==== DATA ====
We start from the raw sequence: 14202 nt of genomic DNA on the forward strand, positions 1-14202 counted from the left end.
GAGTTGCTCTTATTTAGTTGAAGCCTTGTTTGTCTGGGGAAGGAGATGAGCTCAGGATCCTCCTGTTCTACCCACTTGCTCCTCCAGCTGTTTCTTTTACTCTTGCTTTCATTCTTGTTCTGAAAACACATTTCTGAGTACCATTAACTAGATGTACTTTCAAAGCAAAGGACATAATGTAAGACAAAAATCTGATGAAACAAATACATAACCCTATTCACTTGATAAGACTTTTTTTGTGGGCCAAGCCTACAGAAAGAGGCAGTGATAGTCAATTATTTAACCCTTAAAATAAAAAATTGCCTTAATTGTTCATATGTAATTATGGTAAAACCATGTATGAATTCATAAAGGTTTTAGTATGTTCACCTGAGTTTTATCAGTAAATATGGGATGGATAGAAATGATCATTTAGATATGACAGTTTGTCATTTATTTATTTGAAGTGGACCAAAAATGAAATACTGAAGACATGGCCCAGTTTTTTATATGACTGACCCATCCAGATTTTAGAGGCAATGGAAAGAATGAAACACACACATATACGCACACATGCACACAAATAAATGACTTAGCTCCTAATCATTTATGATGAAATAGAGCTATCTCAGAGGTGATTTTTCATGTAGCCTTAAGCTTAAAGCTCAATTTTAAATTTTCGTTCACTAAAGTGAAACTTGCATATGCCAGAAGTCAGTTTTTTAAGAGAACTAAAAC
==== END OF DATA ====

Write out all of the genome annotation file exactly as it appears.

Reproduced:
We start from the raw sequence: 14202 nt of genomic DNA on the forward strand, positions 1-14202 counted from the left end.
GAGTTGCTCTTATTTAGTTGAAGCCTTGTTTGTCTGGGGAAGGAGATGAGCTCAGGATCCTCCTGTTCTACCCACTTGCTCCTCCAGCTGTTTCTTTTACTCTTGCTTTCATTCTTGTTCTGAAAACACATTTCTGAGTACCATTAACTAGATGTACTTTCAAAGCAAAGGACATAATGTAAGACAAAAATCTGATGAAACAAATACATAACCCTATTCACTTGATAAGACTTTTTTTGTGGGCCAAGCCTACAGAAAGAGGCAGTGATAGTCAATTATTTAACCCTTAAAATAAAAAATTGCCTTAATTGTTCATATGTAATTATGGTAAAACCATGTATGAATTCATAAAGGTTTTAGTATGTTCACCTGAGTTTTATCAGTAAATATGGGATGGATAGAAATGATCATTTAGATATGACAGTTTGTCATTTATTTATTTGAAGTGGACCAAAAATGAAATACTGAAGACATGGCCCAGTTTTTTATATGACTGACCCATCCAGATTTTAGAGGCAATGGAAAGAATGAAACACACACATATACGCACACATGCACACAAATAAATGACTTAGCTCCTAATCATTTATGATGAAATAGAGCTATCTCAGAGGTGATTTTTCATGTAGCCTTAAGCTTAAAGCTCAATTTTAAATTTTCGTTCACTAAAGTGAAACTTGCATATGCCAGAAGTCAGTTTTTTAAGAGAACTAAAAC